Bornstein and Williams 1993

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Bornstein, George and Ralph G. Williams, eds. Palimpsest: Editorial Theory in the Humanities. Ann Arbor: University of Michigan Press, 1993.

Editorial and Critical Theory: From Modernism to Postmodernism, by D. C. Greetham

Polymorphic, Polysemic, Protean, Reliable, Electronic Texts, by Peter L. Shillingsburg (29-44)

"A changing or changeable text, it probably goes without saying, is unstable and unreliable." (29)
  • "concept of forms"
    • "Is the work of art equivalent to the linguistic text?"
    • "Is the work of art equivalent with the ideal or best version of it?"
  • "how there might be truth to form"
  • "how texts are vehicles for works" (31)

standard/established/definitive editions: "copied or reproduced only the signs of the text; they did not copy the format or material of source texts" (32)

"Text as Matter, Concept, and Action", by Shillingsburg

  • "only access the reader ever has to the literary work of art is his or her own performance of it, and that therefore all critical statements about a work of art are statements relative to the critic's performance of the text" (32)
  • all editions are "basically new production performances of the work rather than reproductions, restorations, or establishments of historical or pure Virgin Texts" (33)
"every new embodiment of a literary work of art is a new, additional, and altered embodiment of it" (33)
"rather than argue against the production of new editions -- that is, rejecting the argument that one should read works of art only in original editions -- it seems more reasonable to say that newness and differentness are not criticisms of scholarly editions, they are merely facts about them. Newness and differentness are, therefore, not more valid arguments against electronic editions than against print-form editions. They are conditions, however, that should be acknowledged by editors and readers alike, who often fail to distinguish between a copy of a work and the work itself." (34)
"single, best versions are not necessarily the most desirable forms for the study of works of literary art" (34)
"a work of art is NOT equivalent with a linguistic text of it and therefore changes every time it is embodied in a new medium even though the linguistic text is copied accurately; and, second, a work of art is NOT equivalent with a best version of it but rather is made more accessible in each of its versions by having alternative versions presented in conjunction with it" (35)
works "are processes, variable, textually indeterminate, and live. Each historical manifestation of the text had a context of origination and a complex of intentions not entirely indicated by the linguistic text but indexed also by its form. That aspect of works of art is not acknowledged by data-base texts. In so far as these concepts of electronic data-base texts are accurate, they are barely advances over printed anthologies and will, like their print-form ancestors, become a byword for textual incompetence." (37)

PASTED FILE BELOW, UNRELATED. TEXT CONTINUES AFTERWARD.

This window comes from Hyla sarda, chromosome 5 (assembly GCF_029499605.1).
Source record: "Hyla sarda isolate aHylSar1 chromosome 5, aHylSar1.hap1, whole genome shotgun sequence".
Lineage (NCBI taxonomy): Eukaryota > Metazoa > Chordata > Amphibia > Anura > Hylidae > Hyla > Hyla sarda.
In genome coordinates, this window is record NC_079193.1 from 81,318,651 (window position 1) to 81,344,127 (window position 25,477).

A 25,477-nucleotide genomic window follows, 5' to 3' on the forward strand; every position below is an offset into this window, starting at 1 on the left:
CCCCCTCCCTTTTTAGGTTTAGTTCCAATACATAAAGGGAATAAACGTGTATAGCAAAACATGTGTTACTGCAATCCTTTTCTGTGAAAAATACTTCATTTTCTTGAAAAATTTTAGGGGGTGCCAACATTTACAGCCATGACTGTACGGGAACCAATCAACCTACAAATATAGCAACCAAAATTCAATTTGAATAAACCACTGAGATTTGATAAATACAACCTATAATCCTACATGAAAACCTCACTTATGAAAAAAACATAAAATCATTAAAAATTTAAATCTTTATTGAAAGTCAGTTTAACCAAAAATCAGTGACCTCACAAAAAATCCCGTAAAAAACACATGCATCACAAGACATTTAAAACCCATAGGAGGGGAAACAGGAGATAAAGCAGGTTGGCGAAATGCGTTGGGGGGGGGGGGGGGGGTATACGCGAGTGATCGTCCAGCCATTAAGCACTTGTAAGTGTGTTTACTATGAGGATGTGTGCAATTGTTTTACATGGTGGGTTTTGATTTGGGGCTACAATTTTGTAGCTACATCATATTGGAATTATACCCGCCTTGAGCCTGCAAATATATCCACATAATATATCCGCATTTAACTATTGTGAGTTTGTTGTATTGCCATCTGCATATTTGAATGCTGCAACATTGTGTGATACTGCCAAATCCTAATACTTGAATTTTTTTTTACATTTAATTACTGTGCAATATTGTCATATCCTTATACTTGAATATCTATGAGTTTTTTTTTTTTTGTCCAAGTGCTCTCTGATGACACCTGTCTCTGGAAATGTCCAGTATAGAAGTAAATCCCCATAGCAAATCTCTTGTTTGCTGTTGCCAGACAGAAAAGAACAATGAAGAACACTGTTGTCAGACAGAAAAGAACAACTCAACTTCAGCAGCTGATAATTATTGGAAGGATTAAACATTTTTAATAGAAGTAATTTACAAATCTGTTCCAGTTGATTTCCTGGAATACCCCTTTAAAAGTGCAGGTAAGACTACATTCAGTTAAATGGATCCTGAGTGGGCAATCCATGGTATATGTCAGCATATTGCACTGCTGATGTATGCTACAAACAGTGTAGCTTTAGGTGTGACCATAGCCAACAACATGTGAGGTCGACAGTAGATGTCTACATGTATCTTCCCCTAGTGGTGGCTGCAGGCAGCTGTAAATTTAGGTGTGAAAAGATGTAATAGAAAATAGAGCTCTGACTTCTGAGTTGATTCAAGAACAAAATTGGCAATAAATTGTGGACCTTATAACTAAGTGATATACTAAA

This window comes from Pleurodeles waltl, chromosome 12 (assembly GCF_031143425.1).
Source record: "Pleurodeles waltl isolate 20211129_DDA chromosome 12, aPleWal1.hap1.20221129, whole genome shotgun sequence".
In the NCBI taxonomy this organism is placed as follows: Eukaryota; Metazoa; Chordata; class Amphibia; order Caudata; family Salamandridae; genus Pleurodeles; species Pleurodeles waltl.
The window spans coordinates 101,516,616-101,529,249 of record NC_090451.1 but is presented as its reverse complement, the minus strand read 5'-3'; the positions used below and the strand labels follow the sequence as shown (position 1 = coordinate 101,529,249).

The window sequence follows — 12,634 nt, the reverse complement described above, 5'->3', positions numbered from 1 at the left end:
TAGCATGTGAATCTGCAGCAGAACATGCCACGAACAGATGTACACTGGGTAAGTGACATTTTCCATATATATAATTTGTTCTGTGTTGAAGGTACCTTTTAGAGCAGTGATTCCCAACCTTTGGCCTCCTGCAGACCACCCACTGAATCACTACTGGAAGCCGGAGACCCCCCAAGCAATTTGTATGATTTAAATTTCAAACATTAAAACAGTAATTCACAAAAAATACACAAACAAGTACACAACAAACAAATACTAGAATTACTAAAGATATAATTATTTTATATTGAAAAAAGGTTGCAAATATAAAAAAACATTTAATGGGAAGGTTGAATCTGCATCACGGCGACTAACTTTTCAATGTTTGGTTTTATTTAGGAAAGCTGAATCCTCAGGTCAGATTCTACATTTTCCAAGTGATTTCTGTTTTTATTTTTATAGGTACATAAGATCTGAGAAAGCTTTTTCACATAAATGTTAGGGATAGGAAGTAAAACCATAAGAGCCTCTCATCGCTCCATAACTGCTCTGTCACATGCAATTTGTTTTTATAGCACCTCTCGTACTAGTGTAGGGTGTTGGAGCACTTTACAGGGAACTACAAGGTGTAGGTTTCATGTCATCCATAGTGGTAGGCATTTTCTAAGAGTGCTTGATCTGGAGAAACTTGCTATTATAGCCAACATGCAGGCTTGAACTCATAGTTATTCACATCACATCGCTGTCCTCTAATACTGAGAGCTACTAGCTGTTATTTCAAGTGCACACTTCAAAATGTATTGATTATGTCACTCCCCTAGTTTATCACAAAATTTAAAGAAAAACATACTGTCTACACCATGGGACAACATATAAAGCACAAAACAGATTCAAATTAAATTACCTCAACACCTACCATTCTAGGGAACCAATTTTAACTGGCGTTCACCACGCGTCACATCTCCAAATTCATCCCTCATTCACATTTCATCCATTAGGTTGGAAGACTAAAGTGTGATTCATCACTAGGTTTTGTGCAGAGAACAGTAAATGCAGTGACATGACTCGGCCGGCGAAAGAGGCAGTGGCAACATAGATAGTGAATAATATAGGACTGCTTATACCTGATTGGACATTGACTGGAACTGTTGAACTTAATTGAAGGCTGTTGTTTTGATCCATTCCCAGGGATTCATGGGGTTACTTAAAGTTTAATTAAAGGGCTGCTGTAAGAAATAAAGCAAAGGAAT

every copy is witness to its source -- not "the work itself" (37)

frightening idea:

  • "perhaps the work is not made up of any particular words but, finding its expression in words of a variety of texts, the work is a spiritual presence that lives through earthen vessels and transcendes the limitations of any particular embodiment of it." (38)
"Perahps the work of art is a series of the work in the process of composition and revision and publication, each version having discrete temporal and intentional integrity though perhaps none actually achieving perfect embodiment in any manuscript or proof or publication." (40)
"strive for truth to the originals": "tha tis, we should avoid pretenidng that the new is the old by acting as if the new substituted for the old, stands for the old, or maks the old obsolete. Instead, acknowledging that the new is different, we should make information abuot the old a central concern of the new." (40)

I Shall Be Spoken: Textual Boundaries, Authors, and Intent, by Ralph G. Williams

Feminism and Editing Mary Wollstonecraft Shelley: The Editor And?/Or? the Text, by Betty T. Bennett

Religion, Rhetoric, and Editorial Technique: Reconstructing the Classics, by james E. G. Zetzel

The Renaissance and the End of Editing, by Gary Taylor

The Case of The Ambassadors and the Textual Condition, by Jerome McGann

What is the Text of a Poem by Yeats? by George Bornstein

On Textual Criticism and Editing: The Case of Joyce's Ulysses, by Hans Walter Gabler

Editing the Editors: Translation and Elucidation of the Text of the Bible, by David Noel Freedman

The Grime of the Centuries Is a Pigment of the Imagination: Michelangelo's Sisten Ceiling, by Kathleen Weil-Garris Brandt

Benjamin Franklin's Correspondence: Whose Intent? What Text? I don't Know's the Author, by Barbara Oberg

Translations and Adaptations of Operatic Texts, by Philip Gossett

Editing Marting Luter King, Jr.: Political and Scholarly Issues, by Clayborne Carson